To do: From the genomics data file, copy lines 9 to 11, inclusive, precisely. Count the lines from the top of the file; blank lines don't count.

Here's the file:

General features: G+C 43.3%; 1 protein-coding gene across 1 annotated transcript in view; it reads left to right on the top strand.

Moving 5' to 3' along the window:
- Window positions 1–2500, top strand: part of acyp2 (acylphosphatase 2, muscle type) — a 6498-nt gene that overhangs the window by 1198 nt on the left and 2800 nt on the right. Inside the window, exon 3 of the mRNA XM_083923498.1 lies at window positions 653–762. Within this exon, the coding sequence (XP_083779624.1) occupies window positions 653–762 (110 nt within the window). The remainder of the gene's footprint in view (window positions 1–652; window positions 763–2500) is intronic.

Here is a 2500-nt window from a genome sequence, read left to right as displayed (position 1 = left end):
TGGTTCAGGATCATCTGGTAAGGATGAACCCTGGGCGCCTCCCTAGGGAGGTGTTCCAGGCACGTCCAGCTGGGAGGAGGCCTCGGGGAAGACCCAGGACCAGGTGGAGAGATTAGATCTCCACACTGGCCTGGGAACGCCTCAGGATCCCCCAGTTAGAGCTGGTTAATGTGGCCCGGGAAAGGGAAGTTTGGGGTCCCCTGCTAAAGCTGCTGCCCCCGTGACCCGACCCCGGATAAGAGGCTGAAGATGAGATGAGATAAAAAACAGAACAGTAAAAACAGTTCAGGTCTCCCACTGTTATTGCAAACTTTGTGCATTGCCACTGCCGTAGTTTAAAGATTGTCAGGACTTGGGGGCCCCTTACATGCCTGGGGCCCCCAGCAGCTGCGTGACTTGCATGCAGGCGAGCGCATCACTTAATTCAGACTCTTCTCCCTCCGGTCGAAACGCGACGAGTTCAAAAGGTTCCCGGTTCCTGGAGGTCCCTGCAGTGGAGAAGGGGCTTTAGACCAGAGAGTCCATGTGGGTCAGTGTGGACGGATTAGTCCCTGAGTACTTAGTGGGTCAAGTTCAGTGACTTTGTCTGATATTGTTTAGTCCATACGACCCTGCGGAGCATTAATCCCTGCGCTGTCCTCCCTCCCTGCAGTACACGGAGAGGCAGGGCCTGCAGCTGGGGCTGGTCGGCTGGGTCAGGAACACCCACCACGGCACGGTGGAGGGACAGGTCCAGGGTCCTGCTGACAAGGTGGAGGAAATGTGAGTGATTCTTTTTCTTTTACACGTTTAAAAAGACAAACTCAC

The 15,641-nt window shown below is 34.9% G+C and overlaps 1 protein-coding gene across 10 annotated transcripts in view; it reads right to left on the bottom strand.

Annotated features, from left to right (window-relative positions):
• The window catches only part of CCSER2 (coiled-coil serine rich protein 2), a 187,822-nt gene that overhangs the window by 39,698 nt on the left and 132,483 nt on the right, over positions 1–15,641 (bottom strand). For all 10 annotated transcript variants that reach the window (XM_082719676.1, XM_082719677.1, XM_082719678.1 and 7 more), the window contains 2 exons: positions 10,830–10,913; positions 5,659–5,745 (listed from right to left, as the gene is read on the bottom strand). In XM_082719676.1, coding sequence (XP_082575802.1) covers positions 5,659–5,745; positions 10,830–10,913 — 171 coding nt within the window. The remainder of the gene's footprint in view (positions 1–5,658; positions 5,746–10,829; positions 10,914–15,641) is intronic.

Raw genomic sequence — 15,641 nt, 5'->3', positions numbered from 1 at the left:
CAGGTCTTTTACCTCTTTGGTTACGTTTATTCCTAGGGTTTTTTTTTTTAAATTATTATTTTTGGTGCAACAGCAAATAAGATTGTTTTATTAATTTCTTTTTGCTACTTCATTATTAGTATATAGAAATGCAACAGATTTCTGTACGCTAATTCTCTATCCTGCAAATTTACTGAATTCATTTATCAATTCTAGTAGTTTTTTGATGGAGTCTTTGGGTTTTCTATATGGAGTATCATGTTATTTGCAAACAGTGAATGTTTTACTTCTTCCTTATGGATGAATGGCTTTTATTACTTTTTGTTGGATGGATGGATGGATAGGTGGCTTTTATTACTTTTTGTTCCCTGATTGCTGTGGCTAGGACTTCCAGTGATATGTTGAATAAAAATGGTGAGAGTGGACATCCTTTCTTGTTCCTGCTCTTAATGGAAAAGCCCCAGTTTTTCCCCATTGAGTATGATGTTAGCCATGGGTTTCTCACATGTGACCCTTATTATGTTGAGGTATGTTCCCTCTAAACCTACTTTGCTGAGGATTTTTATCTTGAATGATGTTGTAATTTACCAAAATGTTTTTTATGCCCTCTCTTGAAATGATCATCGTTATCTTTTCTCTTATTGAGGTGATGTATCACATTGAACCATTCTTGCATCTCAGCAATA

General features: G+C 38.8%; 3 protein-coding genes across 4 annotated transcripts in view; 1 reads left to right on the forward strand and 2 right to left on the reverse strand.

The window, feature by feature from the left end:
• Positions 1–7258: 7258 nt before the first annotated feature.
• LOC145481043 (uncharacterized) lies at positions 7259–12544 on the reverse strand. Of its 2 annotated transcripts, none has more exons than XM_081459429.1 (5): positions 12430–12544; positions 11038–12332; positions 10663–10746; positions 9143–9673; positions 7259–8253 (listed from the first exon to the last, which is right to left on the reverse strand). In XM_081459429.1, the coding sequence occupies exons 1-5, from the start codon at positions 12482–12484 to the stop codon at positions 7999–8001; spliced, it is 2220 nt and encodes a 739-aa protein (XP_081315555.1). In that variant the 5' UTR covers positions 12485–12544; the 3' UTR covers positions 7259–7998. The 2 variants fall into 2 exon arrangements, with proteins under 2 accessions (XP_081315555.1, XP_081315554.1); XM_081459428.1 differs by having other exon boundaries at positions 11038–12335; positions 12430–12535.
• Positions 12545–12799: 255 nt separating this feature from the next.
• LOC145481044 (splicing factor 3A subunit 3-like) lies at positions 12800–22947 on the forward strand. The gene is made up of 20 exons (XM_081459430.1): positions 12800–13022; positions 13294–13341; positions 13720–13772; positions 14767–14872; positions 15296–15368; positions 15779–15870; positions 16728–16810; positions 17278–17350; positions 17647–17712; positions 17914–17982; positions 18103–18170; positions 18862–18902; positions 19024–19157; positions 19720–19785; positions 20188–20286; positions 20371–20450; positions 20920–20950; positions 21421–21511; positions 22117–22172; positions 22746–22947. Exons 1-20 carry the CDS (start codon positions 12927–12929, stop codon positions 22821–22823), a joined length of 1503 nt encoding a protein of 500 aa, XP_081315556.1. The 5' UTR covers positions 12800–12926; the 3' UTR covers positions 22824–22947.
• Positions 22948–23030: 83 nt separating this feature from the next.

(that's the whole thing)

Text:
Raw genomic sequence — 15,641 nt, 5'->3', positions numbered from 1 at the left:
CAGGTCTTTTACCTCTTTGGTTACGTTTATTCCTAGGGTTTTTTTTTTTAAATTATTATTTTTGGTGCAACAGCAAATAAGATTGTTTTATTAATTTCTTTTTGCTACTTCATTATTAGTATATAGAAATGCAACAGATTTCTGTACGCTAATTCTCTATCCTGCAAATTTACTGAATTCATTTATCAATTCTAGTAGTTTTTTGATGGAGTCTTTGGGTTTTCTATATGGAGTATCATGTTATTTGCAAACAGTGAATGTTTTACTTCTTCCTTATGGATGAATGGCTTTTATTACTTTTTGTTGGATGGATGGATGGATAGGTGGCTTTTATTACTTTTTGTTCCCTGATTGCTGTGGCTAGGACTTCCAGTGATATGTTGAATAAAAATGGTGAGAGTGGACATCCTTTCTTGTTCCTGCTCTTAATGGAAAAGCCCCAGTTTTTCCCCATTGAGTATGATGTTAGCCATGGGTTTCTCACATGTGACCCTTATTATGTTGAGGTATGTTCCCTCTAAACCTACTTTGCTGAGGATTTTTATCTTGAATGATGTTGTAATTTACCAAAATGTTTTTTATGCCCTCTCTTGAAATGATCATCGTTATCTTTTCTCTTATTGAGGTGATGTATCACATTGAACCATTCTTGCATCTCAGCAATA

General features: G+C 38.8%; 3 protein-coding genes across 4 annotated transcripts in view; 1 reads left to right on the forward strand and 2 right to left on the reverse strand.